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Louisville Transit Co. v. Louisville & N. R. Co.

December 5, 1952

LOUISVILLE TRANSIT CO.
v.
LOUISVILLE & N. R. CO.



Waddill

WADDILL, Commissioner. The Louisville Transit Company appeals from a judgment for $3,216.53, rendered against it in favor of appellee, L. & N. Railroad Company, on a directed verdict in an action for breach of contract. The amount of the judgment represents the costs to appellee of removing five rail crossings at which appellant's street car tracks interest appellant's railroad tracks in the city of Louisville.

There are four separate contracts involved in this case. The first was entered into in 1892 between the Louisville, Railway Transfer Company, now L. & N., and the Louisville Terminal Railway Company. This contract granted the Louisville Terminal Railway Company the right to construct and operate its tracks across the tracks of the L. & N.'s predecessor at Warnock Street. The contract recites that the crossing is for the sole benefit of the Louisville Terminal Railway Company and is objectionable to the L. & N.'s predecessor and the consideration for granting the right is a promise of the grantee to perpetually maintain the crossing in good order at its own expense.

The second contract is dated August 25, 1893, and is between the L. & N. Railroad Company and the Louisville Railway Company, now the Louisville Transit Company, appellant herein. This contract gives each party the right to make certain enumerated future crossings of the other party's tracks and obligates the party making the crossing to put in and maintain in good repair, standard crossing frogs, if the tracks of the other party are cut.

The third contract is dated May 14, 1912, and is also between the appellee and appellant's predecessor. By this contract L. & N. grants consent to appellant to cross three tracks of L. & N. in consideration of appellant's promise to put in and maintain in good order a standard railroad crossing and to keep the same in good repair at the sole expense of the Louisville Railway Company.

The fourth alleged contract is a memorandum entered into by L. & N. and Louisville Railway Company by which each recognizes the other party's interest in certain crossings.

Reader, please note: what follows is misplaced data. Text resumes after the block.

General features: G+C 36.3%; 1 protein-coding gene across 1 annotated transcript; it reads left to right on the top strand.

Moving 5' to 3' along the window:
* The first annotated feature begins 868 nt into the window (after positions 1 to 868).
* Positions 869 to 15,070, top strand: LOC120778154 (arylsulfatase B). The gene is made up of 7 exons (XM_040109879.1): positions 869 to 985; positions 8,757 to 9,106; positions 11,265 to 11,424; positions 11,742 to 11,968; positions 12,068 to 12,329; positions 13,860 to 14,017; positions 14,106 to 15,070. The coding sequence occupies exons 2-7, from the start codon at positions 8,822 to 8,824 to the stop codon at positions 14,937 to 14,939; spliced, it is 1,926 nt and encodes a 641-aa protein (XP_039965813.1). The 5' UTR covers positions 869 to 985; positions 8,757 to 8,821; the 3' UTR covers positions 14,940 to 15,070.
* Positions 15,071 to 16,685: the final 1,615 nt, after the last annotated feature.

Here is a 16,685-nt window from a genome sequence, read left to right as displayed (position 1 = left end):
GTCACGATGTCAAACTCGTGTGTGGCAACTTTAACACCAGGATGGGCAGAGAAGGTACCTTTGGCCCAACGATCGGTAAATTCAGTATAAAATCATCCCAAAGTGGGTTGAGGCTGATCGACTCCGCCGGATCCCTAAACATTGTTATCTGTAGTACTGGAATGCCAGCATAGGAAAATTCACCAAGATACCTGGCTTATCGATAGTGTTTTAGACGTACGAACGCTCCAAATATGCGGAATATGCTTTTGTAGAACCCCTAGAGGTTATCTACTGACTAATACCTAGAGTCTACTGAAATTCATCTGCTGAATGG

The controversy between the parties to this appeal arose about 1947 after the Louisville Railway Company converted from street cars to motor busses and thereafter ceased to use, maintain, or repair its crossings over L. & N. tracks. L. & N., after written notice from the Louisville Railway Company that it was abandoning its crossings, removed the crossings and replaced them by straight tracks and sued appellant for the cost of removing the crossings.

Appellant claims that it was never bound by the provisions of the 1892 contract, because it was not a party to, or successor in interest of any party to this contract. It appears that appellant's predecessor purchased the assets of Louisville Terminal Railway Company, party to the contract, from Terminal's trustee in bankruptcy. Appellant claims that a party who purchases the assets of an insolvent corporation does not thereby become bound to perform its obligations. This may be true in the case of some classes of obligations, but this Court held in Louisville & Nashville Railroad Company v. Central Kentucky Traction Company, 147 Ky. 513, 144 S.W. 739, that a street railway company which purchases the assets of an insolvent railway company succeeds to the rights under railroad crossing contracts of the insolvent company, and where it has knowledge of the terms under which the rights arose, it is bound to exercise these rights under the terms of the obligations imposed by the contract.